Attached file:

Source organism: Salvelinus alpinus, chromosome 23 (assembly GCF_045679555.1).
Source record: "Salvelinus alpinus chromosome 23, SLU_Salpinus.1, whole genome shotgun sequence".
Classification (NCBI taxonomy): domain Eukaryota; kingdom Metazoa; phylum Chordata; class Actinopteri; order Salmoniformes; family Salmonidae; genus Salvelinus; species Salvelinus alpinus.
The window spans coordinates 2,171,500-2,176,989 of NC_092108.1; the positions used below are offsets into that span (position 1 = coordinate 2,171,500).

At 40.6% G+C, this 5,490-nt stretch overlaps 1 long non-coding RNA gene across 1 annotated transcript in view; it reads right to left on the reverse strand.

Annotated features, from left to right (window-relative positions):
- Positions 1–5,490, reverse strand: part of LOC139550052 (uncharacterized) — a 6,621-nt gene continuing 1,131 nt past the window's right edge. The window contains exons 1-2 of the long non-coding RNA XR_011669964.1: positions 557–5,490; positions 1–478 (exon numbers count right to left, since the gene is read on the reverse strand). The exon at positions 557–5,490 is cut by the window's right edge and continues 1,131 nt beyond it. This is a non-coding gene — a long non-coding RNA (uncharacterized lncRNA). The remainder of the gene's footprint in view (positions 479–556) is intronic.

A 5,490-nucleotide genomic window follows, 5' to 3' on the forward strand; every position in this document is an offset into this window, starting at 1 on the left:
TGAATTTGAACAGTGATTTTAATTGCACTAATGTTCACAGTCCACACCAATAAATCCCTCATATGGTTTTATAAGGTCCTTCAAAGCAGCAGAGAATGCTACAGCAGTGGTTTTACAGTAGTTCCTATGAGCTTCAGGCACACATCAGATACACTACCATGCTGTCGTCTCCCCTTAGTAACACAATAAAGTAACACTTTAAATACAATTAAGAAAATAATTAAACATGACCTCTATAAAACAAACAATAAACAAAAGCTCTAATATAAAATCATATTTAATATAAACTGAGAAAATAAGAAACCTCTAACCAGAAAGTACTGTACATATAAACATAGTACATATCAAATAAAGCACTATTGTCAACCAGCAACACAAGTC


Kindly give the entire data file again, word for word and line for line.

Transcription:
Source organism: Salvelinus alpinus, chromosome 23 (assembly GCF_045679555.1).
Source record: "Salvelinus alpinus chromosome 23, SLU_Salpinus.1, whole genome shotgun sequence".
Classification (NCBI taxonomy): domain Eukaryota; kingdom Metazoa; phylum Chordata; class Actinopteri; order Salmoniformes; family Salmonidae; genus Salvelinus; species Salvelinus alpinus.
The window spans coordinates 2,171,500-2,176,989 of NC_092108.1; the positions used below are offsets into that span (position 1 = coordinate 2,171,500).

At 40.6% G+C, this 5,490-nt stretch overlaps 1 long non-coding RNA gene across 1 annotated transcript in view; it reads right to left on the reverse strand.

Annotated features, from left to right (window-relative positions):
- Positions 1–5,490, reverse strand: part of LOC139550052 (uncharacterized) — a 6,621-nt gene continuing 1,131 nt past the window's right edge. The window contains exons 1-2 of the long non-coding RNA XR_011669964.1: positions 557–5,490; positions 1–478 (exon numbers count right to left, since the gene is read on the reverse strand). The exon at positions 557–5,490 is cut by the window's right edge and continues 1,131 nt beyond it. This is a non-coding gene — a long non-coding RNA (uncharacterized lncRNA). The remainder of the gene's footprint in view (positions 479–556) is intronic.

A 5,490-nucleotide genomic window follows, 5' to 3' on the forward strand; every position in this document is an offset into this window, starting at 1 on the left:
TGAATTTGAACAGTGATTTTAATTGCACTAATGTTCACAGTCCACACCAATAAATCCCTCATATGGTTTTATAAGGTCCTTCAAAGCAGCAGAGAATGCTACAGCAGTGGTTTTACAGTAGTTCCTATGAGCTTCAGGCACACATCAGATACACTACCATGCTGTCGTCTCCCCTTAGTAACACAATAAAGTAACACTTTAAATACAATTAAGAAAATAATTAAACATGACCTCTATAAAACAAACAATAAACAAAAGCTCTAATATAAAATCATATTTAATATAAACTGAGAAAATAAGAAACCTCTAACCAGAAAGTACTGTACATATAAACATAGTACATATCAAATAAAGCACTATTGTCAACCAGCAACACAAGTC